Rev or Revolt: How Electric Vehicles Will Change Our Lives

The future is electric. Still in doubt?

Check out these statistics. UBS, a major Swiss bank, predicts that electric vehicles (EVs) will account for 14% of global car sales by 2025. Global information provider, IHS Markit, forecasts that EVs are expected to be 30% of new car sales by 2040. And Imperial College London and Carbon Tracker, a think-tank that studies the potential impact of climate change on investment, projects that by 2035, EVs could make up 35% of the vehicle market.

As can be seen, EVs will change how society works and also change our lives. For Nigeria, it is still a long shot. “I do not see any immediate impact of EVs in the country because the infrastructure to support it is not there. Our electric supply is epileptic,” says Tunji Oyebanji, managing director/chief executive, 11 Plc, formerly Mobil Oil Nigeria Plc.

There are many positives about EVs. It can reduce the emissions that contribute to climate change and smog, thereby improving public health and reducing ecological damage. EVs have lower maintenance costs because they have fewer moving parts. It costs less to charge an EV than to fill up a car with petrol. But putting in place sufficient number of charging locations and infrastructure will be a challenge for Nigeria.


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“The new refineries are really a medium term measure to ensure we walk away from subsidising imported petroleum products.”

It is about a holistic energy policy and not just one for ‘electric or fossil fueled engines’. A very balanced energy policy will ensure that we have the right balance on energy sources, the right infrastructure to deliver to end users, the right and properly regulated energy trading and commercial structures.

. Once this is in place, then the use of electric cars will no longer be a novelty,” says Chikezie Nwosu, executive vice-president, Tolea Energy B.V. and member, Board of Trustees, Society of Petroleum Engineers (SPE), Nigeria Council.

Countries that witnessed upsurge in EV adoption were spurred mostly by deliberate government policies. China has a subsidy policy that is capped at 60% of the EV price. It also imposed restrictions on investment in new manufacturing plants for traditional vehicles. India offers extensive fiscal incentives and a favourable regulatory environment for developing its EV industry. In Norway, EVs are exempted from acquisition tax and from the country’s 25% value-added tax.

“It is something that has to be done hand-in-hand with government in Nigeria. They can collaborate with downstream players, support them with policies that will enable them to put infrastructure in place,” says Oyebanji.

Though the EV revolution may open up new markets and create new skills set, some existing jobs and businesses are at risk. EVs need fewer people to assemble and fewer supply chains. Large factories will become obsolete. Joe Hinrichs, Ford’s president of Global Operations, says electric cars need around 30% fewer work hours to make. Also, secondary industries which support the car industry would see a corresponding drop in employment and patronage levels.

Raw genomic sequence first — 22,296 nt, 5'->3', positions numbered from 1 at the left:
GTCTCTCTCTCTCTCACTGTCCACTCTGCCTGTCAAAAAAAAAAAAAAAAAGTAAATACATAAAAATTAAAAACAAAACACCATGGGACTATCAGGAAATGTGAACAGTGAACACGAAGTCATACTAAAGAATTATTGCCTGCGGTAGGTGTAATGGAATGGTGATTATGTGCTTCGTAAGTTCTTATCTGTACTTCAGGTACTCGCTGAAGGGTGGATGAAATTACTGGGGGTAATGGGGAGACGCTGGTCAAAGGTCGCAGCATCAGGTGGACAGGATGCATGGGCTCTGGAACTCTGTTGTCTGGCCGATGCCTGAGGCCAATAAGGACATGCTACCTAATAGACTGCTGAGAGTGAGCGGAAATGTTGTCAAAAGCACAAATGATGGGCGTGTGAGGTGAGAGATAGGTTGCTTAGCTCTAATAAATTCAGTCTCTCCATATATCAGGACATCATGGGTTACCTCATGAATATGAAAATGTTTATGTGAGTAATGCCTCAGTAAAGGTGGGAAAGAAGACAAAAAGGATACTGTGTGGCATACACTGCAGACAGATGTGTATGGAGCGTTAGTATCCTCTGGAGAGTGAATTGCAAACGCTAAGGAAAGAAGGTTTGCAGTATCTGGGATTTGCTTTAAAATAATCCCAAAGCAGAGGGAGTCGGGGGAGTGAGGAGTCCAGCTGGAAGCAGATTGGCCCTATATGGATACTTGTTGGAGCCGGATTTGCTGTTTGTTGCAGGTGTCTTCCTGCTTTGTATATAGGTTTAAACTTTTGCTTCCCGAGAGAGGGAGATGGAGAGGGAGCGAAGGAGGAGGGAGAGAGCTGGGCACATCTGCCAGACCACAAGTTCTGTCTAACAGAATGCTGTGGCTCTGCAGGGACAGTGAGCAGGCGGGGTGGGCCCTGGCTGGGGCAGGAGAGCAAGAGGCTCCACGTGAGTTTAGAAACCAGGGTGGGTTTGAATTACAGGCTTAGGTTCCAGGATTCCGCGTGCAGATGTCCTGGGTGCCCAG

“By the time EVs become predominant in Nigeria, the highest volume product sold by downstream operators, which is petrol, will witness very low patronage but I do not see that happening in the next 30 or 40 years,” says Oyebanji.

Mass embrace of EVs could also significantly decrease global consumption of fossil fuels, thereby affecting countries like Nigeria that depend on crude oil revenues to power its economy. For instance, Imperial College and Carbon Tracker projects that by 2050, EVs could displace about 25 million barrels of oil per day. For the government, they may have to be ingenious with taxes to make up for lost revenues from fossil fuels. Vehicles might be taxed in a different way.

But Nwosu believes EVs alone will not have a major impact on oil and gas revenues. “Alternatives, renewables and cleaner sources of energy (solar, wind, nuclear, hydro, biomass etc) definitely will. As these sources become more affordable and price-competi-tive per unit of energy, they would start to become more relevant in the energy mix,” he says.

But more critical is situating the place of new refineries springing up in Nigeria. “The new refineries are really a medium term measure to ensure we walk away from subsidising imported petroleum products. Longer term, the byproducts from the refineries will have to reflect a change in the energy mix, by focusing less on its application as ‘energy carriers’ (diesel, PMS, aviation fuel, kerosene, fuel oil) and more on other products (plastics, asphalt, lubricants etc.)” says Nwosu.

And if you think that EVs will wipe away the kind of geopolitical tensions associated with crude oil, think again. EVs will only redraw the geopolitical map. Saudi Arabia, de-facto leader of the OPEC cartel, could see its powers usurped by Chile, which has by far the largest lithium deposits in the world. Lithium is a critical component of EV batteries. Another disruption is possibly in the Offing